The ruble has been sliding and inflation is running in the double digits. If Russia’s central bank was going to do anything at its regularly scheduled meeting today, analysts figured it might consider hiking interest rates further. After all, the last time the ruble sank to around 70 to the dollar, last month, the bank jacked up its key rate, in the middle of the night, from 10.5% to 17%.
The Russian central bank has not lost its capacity to surprise. It cut its benchmark rate today, to 15%. Almost nobody saw that coming. The ruble sank against the dollar, testing levels last seen during the December rout:
There are two ways to read today’s surprise decision. The first is to go by what the central bank itself says—boosting economic growth is now more important than fighting inflation or supporting the ruble. The rate cut is aimed at “averting the sizeable decline in economic activity,” the bank said in a statement. Russian GDP grew by just 0.6% last year, according to the bank’s estimates, and will fall by more than 3% in the first half of this year. This “subdued aggregate demand,” as the bank puts it, will keep inflation in check, with price growth eventually dropping below 10% a year from now.
The second interpretation is that the bank succumbed to political pressure to loosen policy. Its drastic hike last month bought the ruble little respite, but generated a lot of angst among Russia’s political, banking, and corporate establishments, who would all rather see lower rates.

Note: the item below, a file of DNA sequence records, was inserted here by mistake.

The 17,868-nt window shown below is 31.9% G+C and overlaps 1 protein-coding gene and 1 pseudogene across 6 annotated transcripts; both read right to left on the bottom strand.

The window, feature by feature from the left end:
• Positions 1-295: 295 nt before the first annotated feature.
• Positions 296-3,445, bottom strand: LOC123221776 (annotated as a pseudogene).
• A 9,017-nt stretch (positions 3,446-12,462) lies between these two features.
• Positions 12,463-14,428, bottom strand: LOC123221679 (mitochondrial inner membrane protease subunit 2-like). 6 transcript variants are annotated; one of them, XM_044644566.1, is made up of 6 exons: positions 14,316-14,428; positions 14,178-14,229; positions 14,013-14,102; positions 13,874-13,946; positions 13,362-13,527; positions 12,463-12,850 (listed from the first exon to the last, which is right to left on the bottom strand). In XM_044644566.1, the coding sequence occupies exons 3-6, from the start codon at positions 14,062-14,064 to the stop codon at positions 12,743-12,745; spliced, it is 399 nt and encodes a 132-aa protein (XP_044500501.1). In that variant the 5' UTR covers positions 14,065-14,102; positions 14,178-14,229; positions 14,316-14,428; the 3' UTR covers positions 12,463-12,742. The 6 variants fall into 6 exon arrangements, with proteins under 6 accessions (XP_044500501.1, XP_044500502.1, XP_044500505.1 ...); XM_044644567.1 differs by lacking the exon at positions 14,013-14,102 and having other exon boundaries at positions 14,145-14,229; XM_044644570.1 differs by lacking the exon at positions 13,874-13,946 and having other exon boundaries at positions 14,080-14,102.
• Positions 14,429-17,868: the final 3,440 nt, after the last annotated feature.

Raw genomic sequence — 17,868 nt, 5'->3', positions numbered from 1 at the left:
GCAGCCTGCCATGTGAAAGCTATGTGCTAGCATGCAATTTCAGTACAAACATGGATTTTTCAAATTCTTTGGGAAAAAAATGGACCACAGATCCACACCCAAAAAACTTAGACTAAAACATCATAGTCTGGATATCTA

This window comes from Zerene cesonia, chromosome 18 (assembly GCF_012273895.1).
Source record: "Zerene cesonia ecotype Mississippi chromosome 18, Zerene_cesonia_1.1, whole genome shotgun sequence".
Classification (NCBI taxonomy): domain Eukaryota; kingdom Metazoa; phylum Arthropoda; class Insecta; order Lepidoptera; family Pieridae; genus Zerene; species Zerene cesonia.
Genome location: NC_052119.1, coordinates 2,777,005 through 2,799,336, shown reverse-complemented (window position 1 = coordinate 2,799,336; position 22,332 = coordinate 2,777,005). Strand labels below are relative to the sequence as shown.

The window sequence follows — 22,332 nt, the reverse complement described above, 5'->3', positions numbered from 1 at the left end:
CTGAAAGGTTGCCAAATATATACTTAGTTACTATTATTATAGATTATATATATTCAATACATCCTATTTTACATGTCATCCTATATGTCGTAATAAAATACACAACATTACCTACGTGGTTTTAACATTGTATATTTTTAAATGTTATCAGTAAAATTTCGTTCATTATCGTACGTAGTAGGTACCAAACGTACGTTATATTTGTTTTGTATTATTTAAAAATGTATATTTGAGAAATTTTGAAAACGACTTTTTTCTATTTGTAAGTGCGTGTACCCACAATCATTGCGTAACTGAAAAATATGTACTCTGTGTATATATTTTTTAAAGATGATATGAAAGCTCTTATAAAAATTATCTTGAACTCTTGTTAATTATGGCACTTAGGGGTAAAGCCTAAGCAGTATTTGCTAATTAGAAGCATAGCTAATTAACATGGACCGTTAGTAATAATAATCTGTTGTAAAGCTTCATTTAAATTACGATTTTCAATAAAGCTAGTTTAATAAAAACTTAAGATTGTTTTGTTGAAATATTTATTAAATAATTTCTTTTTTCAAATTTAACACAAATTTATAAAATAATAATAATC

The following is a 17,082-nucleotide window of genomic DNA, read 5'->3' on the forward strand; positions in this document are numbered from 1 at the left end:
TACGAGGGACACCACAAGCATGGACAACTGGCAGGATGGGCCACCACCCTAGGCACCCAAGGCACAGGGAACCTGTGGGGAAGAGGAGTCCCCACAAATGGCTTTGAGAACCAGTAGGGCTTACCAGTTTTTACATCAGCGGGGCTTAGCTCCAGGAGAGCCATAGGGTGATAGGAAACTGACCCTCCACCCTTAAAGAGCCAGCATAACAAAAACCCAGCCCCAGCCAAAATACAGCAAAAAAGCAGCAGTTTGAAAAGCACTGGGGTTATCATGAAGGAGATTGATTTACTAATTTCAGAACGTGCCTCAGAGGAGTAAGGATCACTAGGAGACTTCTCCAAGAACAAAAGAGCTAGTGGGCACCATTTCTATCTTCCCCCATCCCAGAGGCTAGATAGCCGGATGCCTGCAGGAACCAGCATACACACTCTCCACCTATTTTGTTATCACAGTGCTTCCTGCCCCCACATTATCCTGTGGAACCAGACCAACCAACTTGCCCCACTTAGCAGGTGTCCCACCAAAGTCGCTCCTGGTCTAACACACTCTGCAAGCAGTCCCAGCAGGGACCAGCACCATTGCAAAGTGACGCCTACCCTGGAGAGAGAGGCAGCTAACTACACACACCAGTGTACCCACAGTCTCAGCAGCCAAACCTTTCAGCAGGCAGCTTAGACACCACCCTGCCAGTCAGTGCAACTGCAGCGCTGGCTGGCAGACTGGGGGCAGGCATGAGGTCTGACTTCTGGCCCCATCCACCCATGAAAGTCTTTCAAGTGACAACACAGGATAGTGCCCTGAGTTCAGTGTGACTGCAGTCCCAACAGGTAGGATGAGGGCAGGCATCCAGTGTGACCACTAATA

A recent reshuffle of top staff at the central bank was read by many as the government exerting more control over the ostensibly independent institution. This won’t help the credibility of central bank governor Elvira Nabiullina, who until today was seen as an inflation hawk—indeed, this was the bank’s first rate cut since she took over in 2013.
Whatever the case, what is clear is that Russia is scrambling to come up with the best policy mix to address the toxic combination of stagflation, low oil prices, capital flight, sanctions, and a host of other ills infecting the country’s sickly economy. Rates are hiked and then they’re cut. Inflation rises and GDP falls. The ruble swings up and down (but mostly down).
These days, there’s only one Russian indicator that has been relatively steady—president Vladimir Putin’s approval rating has been locked at 80 to 85% for nearly a year. One gets the impression that volatility elsewhere will be tolerated, as long as this remains the case.